Greg Holland working into form as D-backs look at bullpen options

Mar 4, 2019, 5:57 PM | Updated: Mar 5, 2019, 11:46 am
Arizona Diamondbacks relief pitcher Greg Holland throws against the Cincinnati Reds during the four...
Arizona Diamondbacks relief pitcher Greg Holland throws against the Cincinnati Reds during the fourth inning of a spring baseball game in Scottsdale, Ariz., Monday, March 4, 2019. (AP Photo/Chris Carlson)
(AP Photo/Chris Carlson)

SCOTTSDALE, Ariz. — Archie Bradley and Yoshi Hirano are known factors. The former will attempt to rebound from a relative down year in his third go-around as a key Arizona Diamondbacks reliever. The latter is heading into his second MLB season after a successful first campaign as a 34-year-old rookie.

After that, who knows?

The most well-known newcomer to the D-backs bullpen is 33-year-old veteran Greg Holland, who last year posted very different results splitting the season with the Nationals (0.84 ERA, 24 games) and Cardinals (7.92 ERA, 32 games).

It’s a fresh start in Arizona for Holland, who on Monday played his second game this spring.

“The only opportunity I wanted was the opportunity to win and pitch in some high-level situations,” he said of signing with the D-backs. “I’ve been in this division before. It’s a tough division and I like that, I like the competitive nature of it.

“I look forward to the season starting. That said, I’m not quite ready for it to start.”

Holland earned his third All-Star appearance with the Colorado Rockies in 2017. And in the six years before that, he played for the Kansas City Royals, helping the team to a 2015 World Series win and a 2014 AL Reliever of the Year honor.

Monday in a 3-3 tie with the Cincinnati Reds during his second appearance as a D-back, Holland got hit for a second home run this spring when Matt Kemp took him over the left-center wall for a solo shot on Holland’s third pitch of the day. He allowed a double as well before getting out of the inning without any more problems having thrown 13 pitches, eight for strikes.

“I feel good. My mechanics were cleaner than last time out, I was more consistent,” he said. “Still a work-in-progress this time of spring. The breaking stuff is spinning to where I want it to and the fastball … the misses are getting closer to where I want them to be.”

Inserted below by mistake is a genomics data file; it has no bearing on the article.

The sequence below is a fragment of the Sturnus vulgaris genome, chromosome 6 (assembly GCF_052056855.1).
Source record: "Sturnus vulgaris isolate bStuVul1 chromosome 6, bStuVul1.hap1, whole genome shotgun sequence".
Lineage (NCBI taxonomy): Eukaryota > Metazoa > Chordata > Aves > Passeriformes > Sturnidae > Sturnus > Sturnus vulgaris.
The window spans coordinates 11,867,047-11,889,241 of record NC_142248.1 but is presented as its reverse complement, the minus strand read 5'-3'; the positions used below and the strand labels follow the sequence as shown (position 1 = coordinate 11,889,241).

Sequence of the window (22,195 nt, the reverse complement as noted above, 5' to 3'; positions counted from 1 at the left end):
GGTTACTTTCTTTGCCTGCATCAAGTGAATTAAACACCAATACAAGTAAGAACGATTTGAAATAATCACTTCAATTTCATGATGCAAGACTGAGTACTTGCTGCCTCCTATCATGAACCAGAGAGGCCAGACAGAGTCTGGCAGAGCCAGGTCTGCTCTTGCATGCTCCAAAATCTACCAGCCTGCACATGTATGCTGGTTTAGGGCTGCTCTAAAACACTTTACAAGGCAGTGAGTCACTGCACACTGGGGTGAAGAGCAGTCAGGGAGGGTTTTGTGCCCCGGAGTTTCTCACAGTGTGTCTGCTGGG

Diamondbacks manager Torey Lovullo said Holland settled in after mislocating a fastball on the home run to Kemp and isn’t worried about Holland’s first two outings.

Expected to compete with Bradley and Hirano for some role as a high-leverage reliever after Arizona let former closer Brad Boxberger walk this offseason, Holland gave up two hits, including a three-run homer, and a walk in his debut of 0.2 innings on Friday.

“I know he knows what he’s got to get to,” Lovullo said, adding he wasn’t worried about Holland’s fastball topping out at 89 mph. “There’s no panic in the runs he’s given up or the mistakes he’s making.”

Holland said he doesn’t view it as an internal competition for a role among Bradley, Hirano and himself. He believes Arizona has the talent to compete.

“For me, my competition is being as good as I can be at a personal level,” he said. “The way I look at it is if I am good as I can be and there’s other options, then we’re going to have a pretty damn good bullpen.”


Starting pitcher Luke Weaver’s first spring appearance came on a back diamond at Salt River Fields, but Monday, his second time on the mound, came with a strong 3.0 innings of work.

The right-hander acquired as a main piece of the Paul Goldschmidt trade with the St. Louis Cardinals used his full four-pitch repertoire, throwing 41 pitches.

He allowed two hits, including an earned run, struck out three and didn’t walk a batter.

“Overall, I was very excited about the breaking stuff,” Weaver said, adding it’s his goal to find consistency with his offspeed pitches including a cutter.

“Just get the spin right, get the consistency going,” the 25-year-old said. “I just needed to go out there and know when I throw a pitch that it’s going to be what it’s been — it’s not just something different and now I got to bag it for the day. Just really honing in and driving the consistency train and really try to get that right.”


– A low-light of the day was first baseman Christian Walker miss-judging a throw by shortstop Jazz Chisholm that took a hard bounce off the dirt as he was stretching to make the out at first base, a play that registered as an error on Chisholm. But with Walker’s next at-bat, the first baseman hit a hung fastball by the Reds’ Keury Mella to the center field wall for a two-run double, continuing the first baseman’s strong spring.

– Rubby De La Rosa, the former starter who hasn’t played since the 2016 regular season due to two Tommy John surgeries, struck out the side to end the game Monday. He threw 11 pitches, including nine strikes, and had a fastball repeatedly registering at 98 mph.

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